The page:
“I’m interested in the relationship between images and objects … that really fine line that makes the jump from a photograph to a video. So many early work was just all set up the camera on the tripod and film and then let things happen in the space in the composition and so that work there that you saw of the Christmas cracker machine, is the most cinematic work I’ve done so far,” he said.

Poole will be part of panel discussion Nov. 5 from 1:30 p.m. to 3:30 p.m. at Open Space for a panel discussion with Victoria artists Trudi Lynn Smith, Cedric Bomford, Brandon Poole as well as artists from the current exhibition The Absence Of The Origin Of Its Likeness, Arnold Koroshegyi, and Laura Dutton. Each artist will introduce his/her own practice and will then engage in a discussion around contemporary photography. Lynda Gammon will moderate the panel and audience participation will be encouraged.

 

Get local stories you won't find anywhere else right to your inbox.
Sign up here

Just Posted

Everett Bumstead (centre) and his crew share a picture from a tree planting location in Sayward on Vancouver Island from when they were filming for ‘One Million Trees’ last year. Photo courtesy Everett Bumstead.
The tree planting life on Vancouver Island features in new documentary

Everett Bumstead brings forth the technicalities, psychology and politics of the tree planting industry in his movie

Scaredy Cats television series has turned Empress Avenue in Fernwood into a Halloween themed neighbourhood. (Travis Paterson/News Staff)
PHOTOS: Trick or treat! Halloween comes to Fernwood in January

New television series Scaredy Cats filming in Victoria

Cindy Foggit plays the lead role of Eliza in Passion and Performance’s film production Eliza: An Adaption of a Christmas Carol. (Courtesy of Rachel Paish)
Victoria adult dance studio releases modern adaption of A Christmas Carol

Instead of usual stage performance, dance studio turns to film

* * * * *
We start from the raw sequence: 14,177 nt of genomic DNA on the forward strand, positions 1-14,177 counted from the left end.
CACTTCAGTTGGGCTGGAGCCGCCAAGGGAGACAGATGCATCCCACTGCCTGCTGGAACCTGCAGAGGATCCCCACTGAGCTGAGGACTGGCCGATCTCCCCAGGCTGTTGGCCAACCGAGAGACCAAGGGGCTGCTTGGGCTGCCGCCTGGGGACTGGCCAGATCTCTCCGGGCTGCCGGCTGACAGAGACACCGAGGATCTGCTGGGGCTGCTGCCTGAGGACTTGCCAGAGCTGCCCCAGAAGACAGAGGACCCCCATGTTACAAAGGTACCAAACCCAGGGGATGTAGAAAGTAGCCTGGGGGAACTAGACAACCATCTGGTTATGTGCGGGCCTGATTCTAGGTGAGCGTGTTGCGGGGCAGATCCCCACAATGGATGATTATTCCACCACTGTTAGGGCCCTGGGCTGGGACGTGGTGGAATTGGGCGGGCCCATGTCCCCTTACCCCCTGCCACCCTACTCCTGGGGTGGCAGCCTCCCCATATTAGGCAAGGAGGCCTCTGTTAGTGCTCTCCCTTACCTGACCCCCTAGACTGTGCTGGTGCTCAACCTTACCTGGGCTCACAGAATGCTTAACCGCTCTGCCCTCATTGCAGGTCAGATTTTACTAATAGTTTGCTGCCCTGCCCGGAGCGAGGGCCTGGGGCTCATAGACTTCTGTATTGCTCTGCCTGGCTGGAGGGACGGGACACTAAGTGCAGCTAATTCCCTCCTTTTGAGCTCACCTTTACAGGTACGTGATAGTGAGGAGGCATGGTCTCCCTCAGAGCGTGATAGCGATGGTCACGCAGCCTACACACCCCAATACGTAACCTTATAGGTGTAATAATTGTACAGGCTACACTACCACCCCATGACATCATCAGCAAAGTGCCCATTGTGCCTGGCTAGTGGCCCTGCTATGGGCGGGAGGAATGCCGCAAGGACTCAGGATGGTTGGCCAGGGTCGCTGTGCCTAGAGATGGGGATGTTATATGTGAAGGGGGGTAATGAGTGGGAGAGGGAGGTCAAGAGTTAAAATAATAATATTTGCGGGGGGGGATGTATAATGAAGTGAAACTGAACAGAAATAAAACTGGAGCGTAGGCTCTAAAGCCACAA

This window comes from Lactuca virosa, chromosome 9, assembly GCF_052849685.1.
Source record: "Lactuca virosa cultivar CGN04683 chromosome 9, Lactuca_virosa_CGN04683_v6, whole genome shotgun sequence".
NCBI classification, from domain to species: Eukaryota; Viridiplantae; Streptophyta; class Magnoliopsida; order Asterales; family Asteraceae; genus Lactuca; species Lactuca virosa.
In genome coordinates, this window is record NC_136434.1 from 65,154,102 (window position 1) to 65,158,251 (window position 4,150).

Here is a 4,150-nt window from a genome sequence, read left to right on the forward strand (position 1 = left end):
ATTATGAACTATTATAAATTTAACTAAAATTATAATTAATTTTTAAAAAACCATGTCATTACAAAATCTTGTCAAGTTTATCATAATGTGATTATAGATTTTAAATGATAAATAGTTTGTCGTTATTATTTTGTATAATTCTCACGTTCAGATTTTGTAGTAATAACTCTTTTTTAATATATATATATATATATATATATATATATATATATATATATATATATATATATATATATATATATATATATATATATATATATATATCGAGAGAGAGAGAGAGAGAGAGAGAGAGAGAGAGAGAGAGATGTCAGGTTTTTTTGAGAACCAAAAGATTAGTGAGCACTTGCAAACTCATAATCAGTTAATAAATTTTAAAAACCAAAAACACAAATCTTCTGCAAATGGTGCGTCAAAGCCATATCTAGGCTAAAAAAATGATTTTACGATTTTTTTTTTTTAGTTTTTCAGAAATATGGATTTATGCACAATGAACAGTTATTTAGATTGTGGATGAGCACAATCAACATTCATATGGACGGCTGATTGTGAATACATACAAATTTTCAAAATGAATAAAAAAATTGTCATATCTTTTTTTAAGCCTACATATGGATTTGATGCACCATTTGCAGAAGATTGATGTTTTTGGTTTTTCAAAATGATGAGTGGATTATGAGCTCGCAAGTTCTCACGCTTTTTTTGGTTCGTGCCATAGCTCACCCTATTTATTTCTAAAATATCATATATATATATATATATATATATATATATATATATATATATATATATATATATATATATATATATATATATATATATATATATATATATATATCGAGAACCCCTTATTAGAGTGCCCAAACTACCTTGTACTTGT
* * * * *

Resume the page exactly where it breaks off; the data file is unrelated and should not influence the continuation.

There are many options for enjoying a meal out locally during Dine Around and Stay in Town, on now through Feb. 7. (10 Acres Commons)
Dine Around Stay in Town Victoria carries added importance during pandemic

Special menu items for eat in or takeout/delivery, staycation deals available through Feb. 7

Peter Crema and Harmony Gray (from left), past participants of the Nanaimo Art Gallery’s Code Switching teen art group, at work in ArtLab in 2019. The NAG will be expanding the space thanks to a $75,000 arts infrastructure program grant. (Bulletin file photo)
Nanaimo Art Gallery, Nanaimo Aboriginal Centre receive new arts infrastructure funding

Province announces recipients of funding through B.C. Arts Council program

Ty Wesley, Nicole Darlington and Cameron Macaulay (from left) performed in the Beholder Entertainment production <em>Gender Sucks!</em> in the 2020 Nanaimo Fringe Festival. (Video still courtesy Sam Wharram)
Nanaimo Fringe Festival artist lottery open to local and B.C. playwrights

Organizers hope to stage plays in-person at indoor and outdoor venues this summer

Canadian singer-songwriter-actor Joëlle Rabu will join her son, Nico Rhoades, for a livestream performance courtesy the Tidemark Theatre Jan. 29. Photo submitted
Mother/son powerhouses Joelle Rabu and Nico Rhodes join forces for Island livestream

Campbell River’s Tidemark Theatre hosts online music revue

Dr. John Hooper is the new conductor of Island Voices. Photo supplied
Island Voices welcomes new conductor

Dr. John Hooper to lead mid-Island based choir

Jorie Benjamin does a modern dance performance to ‘La Vie en rose’ by Édith Piaf, Louis Gugliemi and Marguerite Monnot, choreographed by Elise Sampson during the Cowichan Music Festival’s Highlights Concert at the Cowichan Performing Arts Centre on March 1, 2020. (Kevin Rothbauer/Citizen)
Cowichan Music Festival cancelled for 2021

The festival had already been limited to solo performances only for 2021

<em>Chinook Salmon: Breaking Through</em> by B.C.’s Mark Hobson was selected among 13 entries as the winner of the Pacific Salmon Foundation’s Salmon Stamp Competition.
Stained-glass lighting casts a win to B.C. salmon artist

Painting of chinook is Mark Hobson’s third win in annual contest

Apollonian means “serene, calm, or well-balanced; poised & disciplined”. The natural photo art for the album includes Vancouver Island mountains, rivers and beaches. Scenes from the Cowichan River, Witchcraft Lake, Pipers Lagoon, Wall Beach and other popular Island recreation destinations accentuate the album. (RICHIErichieRichie Music Publishing photo)
Serenity Now! Richie Valley debuts third LP dubbed Apollonian

Apollonian means “serene, calm, or well-balanced; poised & disciplined”

Most Read